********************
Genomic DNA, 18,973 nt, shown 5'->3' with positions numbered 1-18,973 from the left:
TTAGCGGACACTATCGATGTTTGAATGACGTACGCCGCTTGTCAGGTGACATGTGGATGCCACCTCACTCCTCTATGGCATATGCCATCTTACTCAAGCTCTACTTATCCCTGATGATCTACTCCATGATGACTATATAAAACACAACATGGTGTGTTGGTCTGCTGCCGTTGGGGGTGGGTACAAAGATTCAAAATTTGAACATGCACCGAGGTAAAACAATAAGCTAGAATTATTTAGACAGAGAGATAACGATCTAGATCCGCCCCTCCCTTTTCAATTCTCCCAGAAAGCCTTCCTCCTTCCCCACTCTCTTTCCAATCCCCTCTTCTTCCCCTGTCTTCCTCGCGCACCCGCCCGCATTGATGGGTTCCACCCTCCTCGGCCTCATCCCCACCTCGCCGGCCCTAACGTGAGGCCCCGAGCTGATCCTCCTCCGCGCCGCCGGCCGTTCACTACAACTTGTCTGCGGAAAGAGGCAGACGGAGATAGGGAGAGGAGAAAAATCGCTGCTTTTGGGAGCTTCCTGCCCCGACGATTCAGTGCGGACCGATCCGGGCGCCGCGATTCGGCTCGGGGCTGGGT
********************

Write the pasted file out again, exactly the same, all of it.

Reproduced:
Genomic DNA, 18,973 nt, shown 5'->3' with positions numbered 1-18,973 from the left:
TTAGCGGACACTATCGATGTTTGAATGACGTACGCCGCTTGTCAGGTGACATGTGGATGCCACCTCACTCCTCTATGGCATATGCCATCTTACTCAAGCTCTACTTATCCCTGATGATCTACTCCATGATGACTATATAAAACACAACATGGTGTGTTGGTCTGCTGCCGTTGGGGGTGGGTACAAAGATTCAAAATTTGAACATGCACCGAGGTAAAACAATAAGCTAGAATTATTTAGACAGAGAGATAACGATCTAGATCCGCCCCTCCCTTTTCAATTCTCCCAGAAAGCCTTCCTCCTTCCCCACTCTCTTTCCAATCCCCTCTTCTTCCCCTGTCTTCCTCGCGCACCCGCCCGCATTGATGGGTTCCACCCTCCTCGGCCTCATCCCCACCTCGCCGGCCCTAACGTGAGGCCCCGAGCTGATCCTCCTCCGCGCCGCCGGCCGTTCACTACAACTTGTCTGCGGAAAGAGGCAGACGGAGATAGGGAGAGGAGAAAAATCGCTGCTTTTGGGAGCTTCCTGCCCCGACGATTCAGTGCGGACCGATCCGGGCGCCGCGATTCGGCTCGGGGCTGGGT